Roman gardens (Latin: horti) and ornamental horticulture became highly developed during the history of Roman civilization. The Gardens of Lucullus (Horti Lucullani) on the Pincian Hill at the edge of Rome introduced the Persian garden to Europe, around 60 BC. The garden was a place of peace and tranquillity – a refuge from urban life – and a place filled with religious and symbolic meanings. As Roman culture developed and became increasingly influenced by foreign civilizations through trade, the use of gardens expanded and gardens ultimately thrived in Ancient Rome
Roman gardens were influenced by Egyptian, Persian, and Greek gardening techniques. Formal gardens existed in Egypt as early as 2800 BC. During the eighteenth dynasty of Egypt, gardening techniques were fully developed and beautified the homes of the wealthy. Porticos were developed to connect the home with the outdoors and created outdoor living spaces. Persian gardens developed according to the needs of the arid land. The gardens were enclosed to protect from drought and were rich and fertile in contrast to the dry and arid Persian terrain. Pleasure gardens originated from Greek farm gardens, which served the functional purpose of growing fruit. As Alexander the Great conquered parts of Western Asia, he brought back with him new varieties of fruits and plants that prompted a renewed interest in horticulture among Greek people.
In Greek civilization, gardens were used to beautify temple groves as well as to create recreational spaces. Cimon of Athens is said to have torn down the walls of his garden to transform it into a public space. Open peristyle courts were first designed by the Greeks to fuse homes with the outside world. In Ancient Latium, a garden was part of every farm. According to Cato the Elder, every garden should be close to the house and should have flower beds and ornamental trees. Horace wrote that during his time flower gardens became a national indulgence. Augustus constructed the Porticus Liviae, a public garden on the Oppian Hill in Rome. Outside Rome, gardens tended to proliferate at centers of wealth.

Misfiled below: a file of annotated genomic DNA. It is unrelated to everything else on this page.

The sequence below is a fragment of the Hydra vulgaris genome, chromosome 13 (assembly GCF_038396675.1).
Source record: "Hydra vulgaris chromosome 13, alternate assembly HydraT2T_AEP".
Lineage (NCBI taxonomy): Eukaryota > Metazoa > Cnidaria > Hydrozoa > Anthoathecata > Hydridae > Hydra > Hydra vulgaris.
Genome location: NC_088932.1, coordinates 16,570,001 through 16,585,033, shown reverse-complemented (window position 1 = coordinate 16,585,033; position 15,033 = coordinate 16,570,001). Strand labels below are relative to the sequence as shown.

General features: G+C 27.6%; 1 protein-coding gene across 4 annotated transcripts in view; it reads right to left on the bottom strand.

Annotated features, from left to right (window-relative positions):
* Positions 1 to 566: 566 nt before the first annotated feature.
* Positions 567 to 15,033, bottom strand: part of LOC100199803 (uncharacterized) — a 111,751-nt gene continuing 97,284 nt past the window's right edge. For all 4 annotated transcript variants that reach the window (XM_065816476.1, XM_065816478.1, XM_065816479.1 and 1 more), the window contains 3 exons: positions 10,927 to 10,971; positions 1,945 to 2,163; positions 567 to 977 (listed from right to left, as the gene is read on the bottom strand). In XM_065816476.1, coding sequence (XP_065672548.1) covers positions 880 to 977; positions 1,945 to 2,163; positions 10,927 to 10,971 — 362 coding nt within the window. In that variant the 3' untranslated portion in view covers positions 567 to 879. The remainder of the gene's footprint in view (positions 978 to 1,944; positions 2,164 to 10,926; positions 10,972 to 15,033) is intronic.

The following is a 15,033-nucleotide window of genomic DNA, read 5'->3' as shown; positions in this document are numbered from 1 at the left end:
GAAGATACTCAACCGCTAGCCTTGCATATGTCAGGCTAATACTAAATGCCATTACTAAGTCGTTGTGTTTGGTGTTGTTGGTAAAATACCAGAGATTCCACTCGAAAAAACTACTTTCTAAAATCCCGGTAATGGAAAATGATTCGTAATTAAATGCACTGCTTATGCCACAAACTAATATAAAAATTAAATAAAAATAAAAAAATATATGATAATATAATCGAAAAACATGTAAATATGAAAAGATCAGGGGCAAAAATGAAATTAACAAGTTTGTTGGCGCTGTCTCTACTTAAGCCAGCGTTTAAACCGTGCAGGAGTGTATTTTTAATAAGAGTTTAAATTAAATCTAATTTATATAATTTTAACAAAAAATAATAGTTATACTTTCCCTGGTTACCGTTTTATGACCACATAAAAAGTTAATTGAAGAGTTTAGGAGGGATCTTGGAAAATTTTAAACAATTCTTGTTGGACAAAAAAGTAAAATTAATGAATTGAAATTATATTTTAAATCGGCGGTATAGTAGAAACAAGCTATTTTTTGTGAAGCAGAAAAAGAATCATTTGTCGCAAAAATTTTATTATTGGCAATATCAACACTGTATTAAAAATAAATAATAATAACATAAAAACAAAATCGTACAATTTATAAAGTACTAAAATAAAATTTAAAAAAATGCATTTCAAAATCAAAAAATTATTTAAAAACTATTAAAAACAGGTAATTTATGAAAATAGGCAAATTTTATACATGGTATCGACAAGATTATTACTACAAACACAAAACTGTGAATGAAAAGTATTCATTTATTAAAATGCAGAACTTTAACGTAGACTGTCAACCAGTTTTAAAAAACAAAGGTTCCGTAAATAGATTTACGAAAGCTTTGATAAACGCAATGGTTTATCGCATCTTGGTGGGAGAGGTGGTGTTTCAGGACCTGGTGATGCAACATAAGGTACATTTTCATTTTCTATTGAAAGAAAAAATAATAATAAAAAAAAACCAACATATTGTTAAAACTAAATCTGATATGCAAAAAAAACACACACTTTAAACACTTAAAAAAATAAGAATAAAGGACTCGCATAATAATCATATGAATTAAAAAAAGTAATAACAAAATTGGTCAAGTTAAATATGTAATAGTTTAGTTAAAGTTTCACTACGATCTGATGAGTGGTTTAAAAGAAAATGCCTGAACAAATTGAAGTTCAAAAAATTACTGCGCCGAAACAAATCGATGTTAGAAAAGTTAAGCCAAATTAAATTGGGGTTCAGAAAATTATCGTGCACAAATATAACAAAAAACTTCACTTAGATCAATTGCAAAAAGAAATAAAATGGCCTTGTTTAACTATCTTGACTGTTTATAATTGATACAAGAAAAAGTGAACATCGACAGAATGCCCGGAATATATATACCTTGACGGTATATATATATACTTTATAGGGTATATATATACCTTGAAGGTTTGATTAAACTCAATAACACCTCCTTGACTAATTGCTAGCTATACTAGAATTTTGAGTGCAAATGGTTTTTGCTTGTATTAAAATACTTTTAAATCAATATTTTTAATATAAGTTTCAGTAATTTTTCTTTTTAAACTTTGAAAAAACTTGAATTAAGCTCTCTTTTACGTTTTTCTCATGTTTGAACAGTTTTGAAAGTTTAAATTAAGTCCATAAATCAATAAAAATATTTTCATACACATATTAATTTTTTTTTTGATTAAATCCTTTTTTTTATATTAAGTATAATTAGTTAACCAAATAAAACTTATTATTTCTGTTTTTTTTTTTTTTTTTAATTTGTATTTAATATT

Parts of a Roman Garden
Private Roman gardens were generally separated into three parts. The first, the xystus, was a terrace that served as an open air drawing room and connected to the home via a covered portico. The xystus overlooked the lower garden, or ambulation. The ambulation consisted of a variety of flowers, trees, and other foliage and served as an ideal milieu for a leisurely stroll after a meal, some mild conversation, or other Roman recreation activities. The gestation was a shaded avenue where the master of a home could ride horseback or be carried by his slaves. It generally encircled the ambulation, or was constructed as a separate oval shaped space.
Gardens were not reserved for the extremely wealthy. Excavations in Pompeii show that gardens attaching to residences were scaled down to meet the space constraints of the home of the average Roman. Modified versions of Roman garden designs were adopted in Roman settlements in Africa, Gaul, and Britannia. As town houses were replaced by tall insula (apartment buildings), these urban gardens were replaced by window boxes or roof gardens.
- Semple (1929), p. 431
- Semple (1929), p. 435
- Semple (1929), p. 436
- Elisabeth Blair MacDougall and Wilhelmina F. Jashemski, eds. (1981). Ancient Roman Gardens (Dumbarton Oaks Colloquium on the History of Landscape Architecture, VII). Washington, DC: Dumbarton Oaks Research Library and Collection.
- Elisabeth Blair MacDougall, ed. (1987). Ancient Roman Villa Gardens (Dumbarton Oaks Colloquium on the History of Landscape Architecture, X). Washington, DC: Dumbarton Oaks Research Library and Collection. ISBN 0-88402-162-9.
- Bowe, Patrick (2004). Gardens of the Roman World. Los Angeles: J. Paul Getty Museum. ISBN 0-89236-740-7.
- Henderson, John (2004). Roman Book of Gardening. New York: Routlage.
- Semple, Ellen Churchill (July 1929). "Ancient Mediterranean Pleasure Gardens". Geographical Review (American Geographical Society) 19 (3): 420–443. doi:10.2307/209149. JSTOR 209149.